Editorial: November 2012
Doctors, engineers, scientists, architects, teachers, professors and a host of other professionals attain their degrees and qualifications by sheer dedication and hard work. Our justifiable ambition to be successful, triggered by the desire to lead a dignified and contended life, motivates us to strive hard in our pursuit of excellence in a highly competitive world. After qualifying adequately, we practice our chosen profession and, sooner or later, realise the necessity to develop or upgrade our skills to be able to face even greater challenges. By and by, some people attain leadership positions in their professions and begin to exercise authority over their subordinates.
Well, so far so good! Regrettably, most of these leaders quickly learn the skill of manipulating their subordinates and start lording it over them. The world looks up to these leaders as 'great' and 'powerful' and 'influential'. They are never referred to as 'servant leaders'.
But our Lord Jesus, the greatest leader of all time, has revolutionised the world's concept of leadership. This concept has not yet been recognised by the world, nor will it ever be! While there is no doubt that the church does recognise her Lord's mandate on leadership, the question is, does she obey it? How many godly servant leaders does the church in India have? Very few! Praise God for those few!
As I was pondering over the 'mystery' of immaturity being displayed by many 'mature' Christians who have been in leadership positions for years, I was reminded of the apostle Peter's exhortation to the growing Christians to whom God had given everything they needed for life and godliness, with great and precious promises, so that they have a share in the divine nature. Yes, a share in the divine (Christ-like) nature! Peter tells them that as long as he is alive he will keep reminding them of these things even though they know them and are well established in the truth. Therefore, just knowing and preaching God's truth is not enough; we need to work hard to prove that we really are among those God has called and chosen. We need to be reminded time and again who we are in Christ and what God expects from us. We must lead by setting an example of godliness so that the sweet fruits we bear pleases God. (Read 2Pet.1:3-15.)
When James and John approached Jesus with their mother to voice their ambition to be seated in honoured places, the Lord knew their intentions were not right. Probably He remembered His disciples' hushed conversation a few days earlier about who was the greatest. When He asked them what they were discussing, they were tight-lipped because they were guilty of harbouring a selfish motive. This time they wanted Jesus to do for them what they desired (Mk.9:33-34; 10:35). But Jesus patiently explained to them, "You know that those who are regarded as rulers of the Gentiles lord it over them, and their high officials exercise authority over them. Not so with you. Instead, whoever wants to become great among you must be your servant, and whoever wants to be first must be slave of all" (Matt.20:20-27;Mk.10:42-44).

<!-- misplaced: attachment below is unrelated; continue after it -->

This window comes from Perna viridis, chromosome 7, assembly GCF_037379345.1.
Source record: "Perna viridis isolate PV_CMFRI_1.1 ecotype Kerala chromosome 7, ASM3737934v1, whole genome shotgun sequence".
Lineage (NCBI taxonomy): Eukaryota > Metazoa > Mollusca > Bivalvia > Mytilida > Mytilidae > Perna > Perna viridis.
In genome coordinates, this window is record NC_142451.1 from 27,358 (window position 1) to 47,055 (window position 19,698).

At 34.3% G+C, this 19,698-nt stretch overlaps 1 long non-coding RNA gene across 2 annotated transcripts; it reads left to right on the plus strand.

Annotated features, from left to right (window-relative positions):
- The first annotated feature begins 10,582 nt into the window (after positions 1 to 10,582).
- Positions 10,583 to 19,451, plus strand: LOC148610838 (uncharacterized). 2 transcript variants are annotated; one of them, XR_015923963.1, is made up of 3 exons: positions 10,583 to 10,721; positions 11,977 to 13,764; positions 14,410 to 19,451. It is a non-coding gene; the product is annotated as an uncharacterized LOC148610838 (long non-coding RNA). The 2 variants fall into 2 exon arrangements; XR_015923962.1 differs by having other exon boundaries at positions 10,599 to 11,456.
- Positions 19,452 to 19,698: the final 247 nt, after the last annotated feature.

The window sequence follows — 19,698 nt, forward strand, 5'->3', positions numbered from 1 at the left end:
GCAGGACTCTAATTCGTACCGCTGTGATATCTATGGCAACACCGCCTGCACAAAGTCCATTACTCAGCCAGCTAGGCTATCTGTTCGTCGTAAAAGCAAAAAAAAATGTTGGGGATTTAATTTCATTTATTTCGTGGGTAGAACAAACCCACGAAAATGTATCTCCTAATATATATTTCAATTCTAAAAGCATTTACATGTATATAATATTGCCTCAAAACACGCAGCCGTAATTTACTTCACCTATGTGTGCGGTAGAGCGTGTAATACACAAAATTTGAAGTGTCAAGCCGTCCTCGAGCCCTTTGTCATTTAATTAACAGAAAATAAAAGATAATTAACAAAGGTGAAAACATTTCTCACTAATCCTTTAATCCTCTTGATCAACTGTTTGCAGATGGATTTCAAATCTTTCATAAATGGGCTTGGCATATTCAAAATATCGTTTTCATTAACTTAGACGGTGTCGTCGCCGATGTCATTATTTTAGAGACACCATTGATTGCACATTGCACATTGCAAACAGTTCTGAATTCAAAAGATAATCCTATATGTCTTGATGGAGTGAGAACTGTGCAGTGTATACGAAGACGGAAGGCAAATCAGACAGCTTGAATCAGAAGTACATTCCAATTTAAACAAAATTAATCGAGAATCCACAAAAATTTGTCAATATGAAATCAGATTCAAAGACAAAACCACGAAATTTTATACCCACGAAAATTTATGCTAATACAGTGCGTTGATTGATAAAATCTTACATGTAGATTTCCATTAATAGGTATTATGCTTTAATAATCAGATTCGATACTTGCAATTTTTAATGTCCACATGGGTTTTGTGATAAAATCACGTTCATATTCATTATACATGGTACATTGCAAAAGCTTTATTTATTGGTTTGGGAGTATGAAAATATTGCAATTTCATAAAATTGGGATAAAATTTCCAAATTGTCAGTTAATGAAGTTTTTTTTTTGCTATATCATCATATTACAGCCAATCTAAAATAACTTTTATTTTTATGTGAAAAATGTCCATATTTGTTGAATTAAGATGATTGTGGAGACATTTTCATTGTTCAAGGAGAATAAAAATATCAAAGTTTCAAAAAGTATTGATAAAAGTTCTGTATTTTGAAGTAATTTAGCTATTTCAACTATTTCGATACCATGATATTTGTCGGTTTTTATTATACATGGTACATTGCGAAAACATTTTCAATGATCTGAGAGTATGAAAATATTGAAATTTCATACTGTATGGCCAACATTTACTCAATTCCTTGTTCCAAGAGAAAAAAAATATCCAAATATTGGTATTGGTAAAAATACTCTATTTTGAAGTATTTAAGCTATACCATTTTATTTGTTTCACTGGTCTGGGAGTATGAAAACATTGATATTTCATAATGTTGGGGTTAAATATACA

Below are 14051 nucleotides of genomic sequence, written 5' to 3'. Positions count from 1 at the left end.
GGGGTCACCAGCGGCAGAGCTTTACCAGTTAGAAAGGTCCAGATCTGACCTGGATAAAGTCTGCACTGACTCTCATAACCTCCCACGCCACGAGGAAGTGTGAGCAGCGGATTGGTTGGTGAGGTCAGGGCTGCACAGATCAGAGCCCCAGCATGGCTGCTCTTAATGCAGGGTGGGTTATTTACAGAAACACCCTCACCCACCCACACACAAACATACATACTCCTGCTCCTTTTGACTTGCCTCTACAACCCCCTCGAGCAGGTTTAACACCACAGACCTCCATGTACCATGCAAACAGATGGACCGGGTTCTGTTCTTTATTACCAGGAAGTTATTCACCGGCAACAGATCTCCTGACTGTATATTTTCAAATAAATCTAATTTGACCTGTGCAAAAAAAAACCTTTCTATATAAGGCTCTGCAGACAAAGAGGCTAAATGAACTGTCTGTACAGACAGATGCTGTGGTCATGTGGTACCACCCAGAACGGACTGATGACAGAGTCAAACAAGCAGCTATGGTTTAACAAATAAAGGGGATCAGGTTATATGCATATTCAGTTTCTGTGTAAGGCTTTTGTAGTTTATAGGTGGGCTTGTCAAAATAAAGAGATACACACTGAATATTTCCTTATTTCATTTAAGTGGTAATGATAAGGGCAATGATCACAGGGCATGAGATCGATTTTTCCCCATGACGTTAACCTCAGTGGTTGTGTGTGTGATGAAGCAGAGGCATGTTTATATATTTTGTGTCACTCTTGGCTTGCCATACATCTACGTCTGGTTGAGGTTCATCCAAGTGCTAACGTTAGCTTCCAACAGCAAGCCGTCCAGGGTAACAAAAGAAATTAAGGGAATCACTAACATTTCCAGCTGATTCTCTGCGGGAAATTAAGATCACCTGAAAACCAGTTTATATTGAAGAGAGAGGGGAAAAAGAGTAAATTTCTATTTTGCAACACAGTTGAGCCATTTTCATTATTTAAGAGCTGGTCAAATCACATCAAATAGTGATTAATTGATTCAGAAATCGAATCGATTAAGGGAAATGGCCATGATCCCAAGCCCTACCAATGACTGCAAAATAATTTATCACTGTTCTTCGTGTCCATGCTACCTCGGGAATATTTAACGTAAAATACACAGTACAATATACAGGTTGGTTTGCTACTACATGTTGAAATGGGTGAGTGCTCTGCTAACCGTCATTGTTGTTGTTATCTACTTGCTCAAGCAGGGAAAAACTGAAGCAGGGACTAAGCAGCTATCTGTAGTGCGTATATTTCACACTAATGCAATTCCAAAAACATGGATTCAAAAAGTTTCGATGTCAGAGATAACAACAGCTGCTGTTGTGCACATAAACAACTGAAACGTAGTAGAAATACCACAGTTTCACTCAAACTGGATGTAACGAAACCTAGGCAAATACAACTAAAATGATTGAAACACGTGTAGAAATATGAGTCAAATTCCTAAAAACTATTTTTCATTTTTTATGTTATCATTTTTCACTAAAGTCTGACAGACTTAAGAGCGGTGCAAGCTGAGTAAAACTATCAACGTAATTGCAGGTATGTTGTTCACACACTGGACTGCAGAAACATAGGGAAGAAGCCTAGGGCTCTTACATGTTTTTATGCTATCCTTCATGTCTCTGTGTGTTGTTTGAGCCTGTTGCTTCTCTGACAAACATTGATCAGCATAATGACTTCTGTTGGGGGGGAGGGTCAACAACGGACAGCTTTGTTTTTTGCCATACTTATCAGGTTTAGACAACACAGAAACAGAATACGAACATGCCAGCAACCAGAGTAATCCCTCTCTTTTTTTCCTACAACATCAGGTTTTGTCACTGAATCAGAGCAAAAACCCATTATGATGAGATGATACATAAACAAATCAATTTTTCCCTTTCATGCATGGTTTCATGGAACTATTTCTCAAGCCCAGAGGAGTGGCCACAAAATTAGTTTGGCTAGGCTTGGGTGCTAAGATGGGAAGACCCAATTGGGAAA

While Scripture lays down the qualifications for a candidate to be a 'servant leader', there is only one pre-qualification to be an 'eligible servant leader': the candidate's personal, loving relationship with the Master-Employer -Jesus Christ. The first disciples had that relationship and were trained by their Master Himself. This relationship was built up during their three-and-a-half years of field and class-room training under the Master; and, except for one, all the disciples were qualified as leaders; their leadership qualities turned their contemporary world upside down! The world took notice of them that they belonged to Jesus!
Writing to the Christians and their leaders (elders and deacons) in Philippi, the apostle Paul tells them that their attitude should be the same as that of Christ Jesus "who, being in very nature God, did not consider equality with God something to be grasped, but made Himself nothing, taking the very nature of a servant, being made in human likeness… He humbled Himself and became obedient to death…" (Phil.2:5-8). Christ-like attitude is what should distinguish a Christian leader from a non-Christian leader, a Christian servant from a non-Christian servant, a Christian social worker from a non-Christian social worker. In Philippians 2:6-8 we see four distinguishing marks of a servant leader who has the mind of Christ. A Christ-like servant leader obeys God and willingly:
1. Sets aside his rights and privileges (v.6).
2. Considers himself a servant (v.7a).
3. Identifies himself with the people he serves (v.7b).
4. Humbles himself and invests his life in others (v.8).
Paul's advice to young Timothy who was leading the church at Ephesus, with overseers and deacons, serves as a practical guide for every Christian leader to follow if he has to lead by his own godly conduct (1Tim.3:1-16).
It is His love that compelled God to leave His heavenly glory and come down to earth, not only to save us from sin but also to teach us how to love and serve one another as Paul briefly describes it in these three verses. God Himself is working in us, giving us the desire to obey Him and the power to do what pleases Him, not what pleases us (Phil.2:13). As Christian leaders, should we not allow the selfless and sacrificial love of Christ to control us?
It is my earnest prayer that the contents of this magazine will inspire and strengthen you as you apply God's word in your life every day.